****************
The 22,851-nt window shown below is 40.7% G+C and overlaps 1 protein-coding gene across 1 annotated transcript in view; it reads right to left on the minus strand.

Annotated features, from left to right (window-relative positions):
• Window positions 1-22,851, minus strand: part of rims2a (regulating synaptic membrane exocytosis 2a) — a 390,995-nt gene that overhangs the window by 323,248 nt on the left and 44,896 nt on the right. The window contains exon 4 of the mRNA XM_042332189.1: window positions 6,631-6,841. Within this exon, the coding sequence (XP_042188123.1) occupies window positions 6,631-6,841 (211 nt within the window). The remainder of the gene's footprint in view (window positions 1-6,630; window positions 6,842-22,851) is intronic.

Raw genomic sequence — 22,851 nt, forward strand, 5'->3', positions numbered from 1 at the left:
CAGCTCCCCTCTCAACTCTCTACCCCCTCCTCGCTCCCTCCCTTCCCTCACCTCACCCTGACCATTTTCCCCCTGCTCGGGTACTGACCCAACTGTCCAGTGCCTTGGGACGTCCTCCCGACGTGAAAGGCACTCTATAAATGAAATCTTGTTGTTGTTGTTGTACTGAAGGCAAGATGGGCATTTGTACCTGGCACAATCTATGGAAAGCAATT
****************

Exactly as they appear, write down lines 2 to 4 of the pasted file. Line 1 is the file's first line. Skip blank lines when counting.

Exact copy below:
Annotated features, from left to right (window-relative positions):
• Window positions 1-22,851, minus strand: part of rims2a (regulating synaptic membrane exocytosis 2a) — a 390,995-nt gene that overhangs the window by 323,248 nt on the left and 44,896 nt on the right. The window contains exon 4 of the mRNA XM_042332189.1: window positions 6,631-6,841. Within this exon, the coding sequence (XP_042188123.1) occupies window positions 6,631-6,841 (211 nt within the window). The remainder of the gene's footprint in view (window positions 1-6,630; window positions 6,842-22,851) is intronic.

Raw genomic sequence — 22,851 nt, forward strand, 5'->3', positions numbered from 1 at the left: